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Matthew Stafford on new contract: It's 'not up to me'

One day in the not-so-distant future, Matthew Stafford could become the highest-paid player in the NFL.

The Detroit Lions quarterback enters the offseason with one year left on a five-year, $76.5 million contract signed in 2013. Stafford said Monday he has not opened talks with the team's brass about an extension and is not worried about getting a new deal.

"I'm not going to deal with hypotheticals, man," Stafford said, via Dave Birkett of the Detroit Free Press. "If they come to me, they come to me. If they don't, they don't. I'll talk to you guys about it then."

The eight-year pro is slated to make $16.5 million in 2017, with a $22 million cap hit, per

A product of the pre-rookie wage scale, Stafford's current contract puts him in an advantageous position to blast past Andrew Luck's league-high $24.6 million-per-year average. With the quarterback owning all the leverage at the scarcest position in sports, a new deal could soar above the $25 million plateau.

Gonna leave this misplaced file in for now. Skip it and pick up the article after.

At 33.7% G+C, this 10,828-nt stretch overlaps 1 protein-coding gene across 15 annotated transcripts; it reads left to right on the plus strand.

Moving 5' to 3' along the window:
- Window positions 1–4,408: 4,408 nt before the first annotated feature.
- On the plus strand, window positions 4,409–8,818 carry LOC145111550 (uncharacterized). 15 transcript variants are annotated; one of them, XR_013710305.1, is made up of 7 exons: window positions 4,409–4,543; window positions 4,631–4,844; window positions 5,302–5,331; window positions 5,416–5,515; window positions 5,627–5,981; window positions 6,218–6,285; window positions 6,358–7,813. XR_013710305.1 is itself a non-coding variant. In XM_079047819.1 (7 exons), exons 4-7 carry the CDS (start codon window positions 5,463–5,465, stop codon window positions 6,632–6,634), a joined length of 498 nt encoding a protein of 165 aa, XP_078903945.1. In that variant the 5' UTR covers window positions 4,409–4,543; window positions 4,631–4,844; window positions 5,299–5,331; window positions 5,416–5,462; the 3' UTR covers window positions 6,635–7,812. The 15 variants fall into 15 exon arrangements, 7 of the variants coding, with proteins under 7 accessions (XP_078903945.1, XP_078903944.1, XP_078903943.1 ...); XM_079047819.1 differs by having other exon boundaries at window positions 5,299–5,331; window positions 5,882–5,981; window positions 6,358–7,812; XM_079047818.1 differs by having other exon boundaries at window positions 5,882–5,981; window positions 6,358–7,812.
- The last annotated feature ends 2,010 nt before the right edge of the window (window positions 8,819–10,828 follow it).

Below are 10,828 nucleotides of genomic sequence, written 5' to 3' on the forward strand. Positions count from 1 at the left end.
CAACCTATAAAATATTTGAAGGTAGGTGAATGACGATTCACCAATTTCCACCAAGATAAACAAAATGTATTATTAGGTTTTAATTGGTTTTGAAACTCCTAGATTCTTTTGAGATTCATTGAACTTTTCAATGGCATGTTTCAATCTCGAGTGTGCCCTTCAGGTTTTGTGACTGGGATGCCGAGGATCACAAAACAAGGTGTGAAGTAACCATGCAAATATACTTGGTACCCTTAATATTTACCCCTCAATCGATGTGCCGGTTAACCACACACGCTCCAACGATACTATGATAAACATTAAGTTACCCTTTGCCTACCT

Stafford, who turns 29 next month, was asked if he'd be interested in signing a new extension this offseason.

"That's not up to me," he said. "It's up to the people upstairs and the Fords and whether they want to or not. It's not on the forefront of my mind at the moment. Got a lot of things going on personally that are important to me, so figure that out when I need to."

Rejuvenated under offensive coordinator Jim Bob Cooter, Stafford was on pace for career-best marks in completion percentage and passer rating before a combination of improved competition and a Week 14 middle finger injury caused his season to tatter down the stretch. With Jim Caldwell and Cooter returning next season, the expectations for Stafford will take another leap. 

The quarterback's contract situation will likely get little attention outside of Detroit until he signs a massive new deal this offseason or if the Lions are forced to franchise tag him next year. Any screams of awe, slacked jaws, or snark emanated from the fish bowl when Stafford signs a potentially record-setting deal will reveal those not paying attention. If it comes to pass, expect exclamations fixated on a win-loss record that isn't a true indicator of the quarterback's value.

Stafford, holder of no fewer than 10 team passing records, owns all the leverage. He doesn't have to worry about when negotiations start or when he will get paid. Sooner or later Detroit will be forced to pony up for the best quarterback they've known since Bobby Layne was sent packing in 1958.

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